study in our African American cohort, we acknowledge that
further study exploiting a larger number of subjects along with
more dense ancestry markers will be needed for definitive
conclusions to be drawn regarding association in this population.
We did not find a statistically significant association in our
European American or Hispanic cohorts for this LD block in
FSHR, though risk trends for the minor allele (OR 1.08–1.38) were
in the same direction as the Finnish and African American
populations. This finding may reflect the limited sample size
analyzed, or a specific role for variants in this LD block in the
genetically isolated, homogeneous Finnish population and ances-
trally distinct African American population.
In FSHR, these 4 SNPs in high LD lie within intron 2 of FSHR
(Figure 3) and show little LD with variants outside of this intron,
based on available information from the International HapMap
Project database [32]. Variants in this intron may tag yet
uncharacterized variants in coding regions or nearby regu latory
sequences. Alternatively, an intronic variant in FSHR may affect
risk directly by altering fu nctional sequence s contained within
the intron, such as microRNA binding sites, splice regulatory
sites or transcription regulation sites. For instance, a variant in a
splice enhancer site may change splicing patterns in favor of
transcripts that promote preterm birth risk, as several alterna-
tively spli ced FSHR isoforms have been observed with altered
funct ion [33]. Further suggesting functional importance of this
LD block, rs12473870 is signi ficantly associa ted (p,0.0001) with
altered expression of CCNJ, FURIN, DDR1, TBCD10A, and
NAGA in quantitative trait databases for YRI populations
(http://scan.bsd.uchicago.edu/newinterface/about.html). Risk-
promoting variation in this gene may contribute to birth timing,
rather than size at birth, ba sed on additional tests examining
gestational age or birth-weight Z-score as a quantitative tr ait,
rather than preterm birth affection status (Table S5). Hence,
FSHR may repr esent a novel gene involved in birth timing and
preterm birth risk.
FSHR encodes the follicle-stimulating hormone (FSH) receptor.
FSH is secreted from the pituitary and, in females, acts primarily
on receptors in the ovaries to stimulate follicle development and
synthesis of estrogens. Investigators also have observed FSHR
protein and mRNA expression in nongonadal tissues, including
uterus and cervix [29,30,31]. In these tissues, FSHR may mediate
uterine relaxation, as suggested by FSH’s ability to modify
electrical signaling in the myometrium, independent of estrogen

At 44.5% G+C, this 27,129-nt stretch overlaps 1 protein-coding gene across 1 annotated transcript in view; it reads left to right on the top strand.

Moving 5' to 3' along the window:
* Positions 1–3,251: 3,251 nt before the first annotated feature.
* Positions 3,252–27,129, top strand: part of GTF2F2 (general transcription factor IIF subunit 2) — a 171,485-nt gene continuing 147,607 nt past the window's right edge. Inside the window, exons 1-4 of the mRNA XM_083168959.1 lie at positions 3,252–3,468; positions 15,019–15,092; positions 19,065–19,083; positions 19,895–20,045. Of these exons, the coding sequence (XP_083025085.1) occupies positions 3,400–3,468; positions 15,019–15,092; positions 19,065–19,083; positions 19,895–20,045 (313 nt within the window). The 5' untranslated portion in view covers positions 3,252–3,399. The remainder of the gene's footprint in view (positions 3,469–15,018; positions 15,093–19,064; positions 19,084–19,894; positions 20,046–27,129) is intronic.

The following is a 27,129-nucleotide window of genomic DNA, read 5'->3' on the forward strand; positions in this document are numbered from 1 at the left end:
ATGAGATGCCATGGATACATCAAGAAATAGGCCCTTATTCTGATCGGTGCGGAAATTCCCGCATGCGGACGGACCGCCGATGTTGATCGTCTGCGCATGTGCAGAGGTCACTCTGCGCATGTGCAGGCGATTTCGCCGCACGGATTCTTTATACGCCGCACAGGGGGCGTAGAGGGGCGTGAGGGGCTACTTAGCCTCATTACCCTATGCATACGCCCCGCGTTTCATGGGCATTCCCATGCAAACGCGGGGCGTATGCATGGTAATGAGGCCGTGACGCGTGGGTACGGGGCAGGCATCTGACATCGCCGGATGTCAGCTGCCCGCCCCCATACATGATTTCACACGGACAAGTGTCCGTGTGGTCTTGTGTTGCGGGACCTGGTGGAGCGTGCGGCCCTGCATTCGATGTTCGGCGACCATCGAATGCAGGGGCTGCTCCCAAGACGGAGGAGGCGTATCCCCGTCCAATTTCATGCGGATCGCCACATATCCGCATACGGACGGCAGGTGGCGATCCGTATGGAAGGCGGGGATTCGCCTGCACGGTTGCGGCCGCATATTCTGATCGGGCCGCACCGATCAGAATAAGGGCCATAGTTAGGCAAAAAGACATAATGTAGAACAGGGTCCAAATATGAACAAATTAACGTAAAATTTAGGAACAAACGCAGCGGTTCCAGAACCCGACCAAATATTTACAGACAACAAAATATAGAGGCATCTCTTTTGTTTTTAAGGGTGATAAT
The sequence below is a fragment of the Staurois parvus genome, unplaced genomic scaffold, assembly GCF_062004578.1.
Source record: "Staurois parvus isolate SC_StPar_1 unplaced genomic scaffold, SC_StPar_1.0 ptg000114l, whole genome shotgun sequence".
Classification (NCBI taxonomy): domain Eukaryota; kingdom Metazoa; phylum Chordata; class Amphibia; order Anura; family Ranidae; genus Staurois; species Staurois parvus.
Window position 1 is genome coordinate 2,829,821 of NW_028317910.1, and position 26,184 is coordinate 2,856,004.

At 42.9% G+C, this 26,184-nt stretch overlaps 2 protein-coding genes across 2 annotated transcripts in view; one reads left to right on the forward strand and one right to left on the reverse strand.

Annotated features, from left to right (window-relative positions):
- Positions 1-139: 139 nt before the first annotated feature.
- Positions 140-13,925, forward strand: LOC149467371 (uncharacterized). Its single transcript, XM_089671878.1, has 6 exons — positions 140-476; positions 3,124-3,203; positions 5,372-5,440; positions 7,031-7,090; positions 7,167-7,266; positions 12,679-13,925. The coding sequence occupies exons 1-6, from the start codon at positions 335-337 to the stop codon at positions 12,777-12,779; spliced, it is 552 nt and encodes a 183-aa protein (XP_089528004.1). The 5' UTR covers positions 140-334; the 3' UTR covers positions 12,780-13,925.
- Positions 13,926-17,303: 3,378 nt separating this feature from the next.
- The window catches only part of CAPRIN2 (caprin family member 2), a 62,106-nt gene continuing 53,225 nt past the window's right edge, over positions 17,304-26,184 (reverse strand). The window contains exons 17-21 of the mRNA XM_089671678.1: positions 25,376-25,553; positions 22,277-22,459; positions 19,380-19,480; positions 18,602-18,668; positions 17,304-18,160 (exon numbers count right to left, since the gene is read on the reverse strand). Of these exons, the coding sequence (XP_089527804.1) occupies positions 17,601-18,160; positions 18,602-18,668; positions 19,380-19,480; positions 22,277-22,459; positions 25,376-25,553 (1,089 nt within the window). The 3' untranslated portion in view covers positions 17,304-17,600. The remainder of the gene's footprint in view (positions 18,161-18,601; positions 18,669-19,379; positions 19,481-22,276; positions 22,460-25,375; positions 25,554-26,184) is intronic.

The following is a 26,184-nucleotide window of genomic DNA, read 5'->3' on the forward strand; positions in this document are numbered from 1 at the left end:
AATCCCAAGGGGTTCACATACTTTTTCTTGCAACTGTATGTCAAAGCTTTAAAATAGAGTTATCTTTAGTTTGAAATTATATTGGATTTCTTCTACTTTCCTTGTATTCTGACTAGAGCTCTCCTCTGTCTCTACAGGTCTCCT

and progesterone [29]. Padmanabhan and colleagues [34] noted a
progressive rise in bioactive serum FSH levels during pregnancy.
Figure 3. Overview of the SNPs tested in the
FSHR
gene region. The gene structure for FSHR is represented by an arrow in which black
rectangles designate 39 and 59 untranslated regions and dark grey rectangles designate coding exons. Diamonds represent SNPs on the Affymetrix
SNP 6.0 array examined in the Finnish cohort. Triangles represent SNPs tested in the replication cohorts. A star indicates rs12473815, and the LD block
that includes rs11686474 and rs11680730, which is significant after multiple testing correction in African Americans (p#0.005). Circles represent
conserved elements examined in the region.
doi:10.1371/journal.pgen.1001365.g003
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Because high levels of FSH are known to downregulate FSHR
expression [35], increasing levels of FSH may lead to gradual
desensitization to the hormone and resultant increase in
contractility as term approaches. Additionally, evidence from the
FSHR haploinsufficient mouse [36] suggests that FSHR levels
affect the relative abundance of progesterone receptor isoforms A
(PR-A) and B (PR-B). Increased PR-A: PR-B ratios, occurring in
human pregnancy normally near term and observed in FSHR
haploinsufficient mice in non-pregnant states, are correlated with
increased myometrium contractility. Hence, dysregulation of
FSHR may contribute to early uterine contractility and promote
preterm birth.
Aspects of our approach pose limitations on interpretation of
this work. First, we assigned conserved elements to the nearest
RefSeq gene to calculate gene-wise p-values; however, conserved
elements may not be associated with the nearest gene per se,
potentially affecting the accuracy of the estimate gene-wise
p-values. Additionally, because we use adjacent genes to estimate
expected synonymous and nonsynonymous rates for a given locus,
human accelerated genes that are located physically nearby other
genes undergoing human acceleration, such as gene families with
multiple members in the same region, may miss detection. The
variability in number of probes represented on the Affymetrix
Genome-Wide Human SNP Array 6.0 within the gene regions of
the 150 human accelerated genes tested poses another limitation.
Although the coverage is adequate for most human accelerated
genes, there are some genes with too few probes tested to support